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Trump rates higher than Hitler on psychopath scale, says Oxford study

US presidential candidate Donald Trump has more psychopathic traits than Nazi dictator Adolf Hitler, a new Oxford study has said.

world Updated: Aug 23, 2016 18:38 IST
Prasun Sonwalkar
Prasun Sonwalkar
Hindustan Times
Donald Trump,Oxford study on Trump,Adolf Hitler
A man holds a sign declaring Republican presidential candidate Donald Trump a Nazi.(AFP Photo)

US presidential hopeful Donald Trump ranks higher than Adolf Hitler in psychopathic traits, according to a unique ranking of past and present world leaders developed at the University of Oxford.

Trump scored 171 point, two more than Adolf Hitler, while Saddam Hussein topped the list with a score of 189. Trump’s Democratic Party rival Hillary Clinton got a score of 152, placing her in the top 20% and between Napoleon and Nero.

The top five historical individuals in research psychologist Kevin Dutton’s study are former Iraqi dictator Saddam Hussein, Henry VIII, former Ugandan despot Idi Amin, Adolf Hitler and William the Conqueror. Gandhi ranked last in the list of top 20% individuals studied, a university release said on Tuesday.

The findings of research psychologist Kevin Dutton’s unique study. (University of Oxford)

Dutton has been exploring the psychopathic traits of the US presidential hopefuls and historical figures using a standard psychometric tool – the Psychopathic Personality Inventory-Revised (PPI-R).

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Over the past few years, Dutton contacted official biographers of many historical leaders and asked them to fill out, on their subject’s behalf, an abbreviated version of the PPI-R. Trump did not take the tests himself and his ranking was based on expert opinions on how he would have scored.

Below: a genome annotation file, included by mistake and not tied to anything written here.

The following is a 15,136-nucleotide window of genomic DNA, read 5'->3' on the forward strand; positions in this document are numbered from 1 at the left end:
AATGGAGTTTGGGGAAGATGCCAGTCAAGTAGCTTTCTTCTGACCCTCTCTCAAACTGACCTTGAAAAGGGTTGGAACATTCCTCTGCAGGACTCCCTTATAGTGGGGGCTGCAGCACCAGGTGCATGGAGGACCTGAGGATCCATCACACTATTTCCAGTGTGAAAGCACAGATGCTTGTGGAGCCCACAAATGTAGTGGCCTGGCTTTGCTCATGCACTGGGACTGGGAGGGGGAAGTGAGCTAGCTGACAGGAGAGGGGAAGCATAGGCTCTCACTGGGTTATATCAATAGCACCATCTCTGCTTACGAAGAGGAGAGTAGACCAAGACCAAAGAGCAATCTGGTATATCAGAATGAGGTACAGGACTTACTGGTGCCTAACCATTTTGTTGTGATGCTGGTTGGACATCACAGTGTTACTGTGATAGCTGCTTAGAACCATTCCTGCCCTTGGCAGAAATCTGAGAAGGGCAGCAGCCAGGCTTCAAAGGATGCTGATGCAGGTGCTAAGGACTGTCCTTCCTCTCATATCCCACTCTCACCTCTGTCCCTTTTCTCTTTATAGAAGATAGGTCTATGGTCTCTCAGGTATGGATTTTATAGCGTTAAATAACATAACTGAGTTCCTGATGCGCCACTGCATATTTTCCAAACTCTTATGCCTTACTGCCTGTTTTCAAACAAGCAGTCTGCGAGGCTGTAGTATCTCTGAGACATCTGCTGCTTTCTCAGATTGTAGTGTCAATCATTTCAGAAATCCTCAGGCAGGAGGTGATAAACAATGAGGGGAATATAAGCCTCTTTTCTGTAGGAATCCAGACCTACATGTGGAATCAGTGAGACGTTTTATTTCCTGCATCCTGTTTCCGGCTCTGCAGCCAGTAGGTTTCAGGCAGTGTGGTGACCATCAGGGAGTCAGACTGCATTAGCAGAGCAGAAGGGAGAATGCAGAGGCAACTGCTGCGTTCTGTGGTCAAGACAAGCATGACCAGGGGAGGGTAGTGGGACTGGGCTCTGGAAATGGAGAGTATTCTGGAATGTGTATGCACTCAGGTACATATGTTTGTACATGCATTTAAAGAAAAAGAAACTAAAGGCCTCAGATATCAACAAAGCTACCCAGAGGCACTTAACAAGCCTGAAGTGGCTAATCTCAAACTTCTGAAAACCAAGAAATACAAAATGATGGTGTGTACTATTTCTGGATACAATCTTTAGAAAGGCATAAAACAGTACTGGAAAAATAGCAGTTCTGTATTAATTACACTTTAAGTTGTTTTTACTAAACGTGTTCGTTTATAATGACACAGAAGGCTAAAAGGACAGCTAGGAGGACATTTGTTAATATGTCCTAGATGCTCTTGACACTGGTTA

The results, published in the journal Scientific American Mind, showed Trump scored higher than rivals, achieving a total score on a par with Hitler and Idi Amin. Of particular interest, Trump outscored the other candidates in “fearless dominance”, the area associated with successful presidencies, and in “self-centred impulsivity”, the set of traits considered negative.

Dutton said: “It is interesting that these scores reflect both the praise and the criticism that Trump and Clinton receive. In the end, while both score relatively highly, it will be up to voters to decide whether their mix of positive and negative traits should send them to the Oval Office or the psychiatrist’s office.”

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He said the PPI-R does not say that “someone is or is not a psychopath”.

“It scores them on eight traits that contribute to a psychopathic character. Some of those traits, such as fearlessness or stress immunity, can be positive. Others, such as blame externalisation or being unconcerned about the future, are more likely to be negative. One, cold-heartedness, can contribute to good and bad leadership,” he said.

“Both great and terrible leaders score higher than the general population for psychopathic traits, but it is the mix of those traits that determines success,” he added.

Dutton has spent much of his career looking at psychopaths and researching psychopathic traits, identifying those which can be of benefit and those which can lead to incarceration. He contends that being a psychopath is not an all-or-nothing affair.

The “league table” showed the vast majority of the individuals are high scorers – including former prime minister Winston Churchill – especially on positive aspects such as social influence, fearlessness and coolness under pressure.

However, the analysis also revealed that leaders who possess psychopathy’s negative traits – such as self-centredness, impulsivity and a lack of empathy – tend not to do so well in office.

First Published: Aug 23, 2016 17:06 IST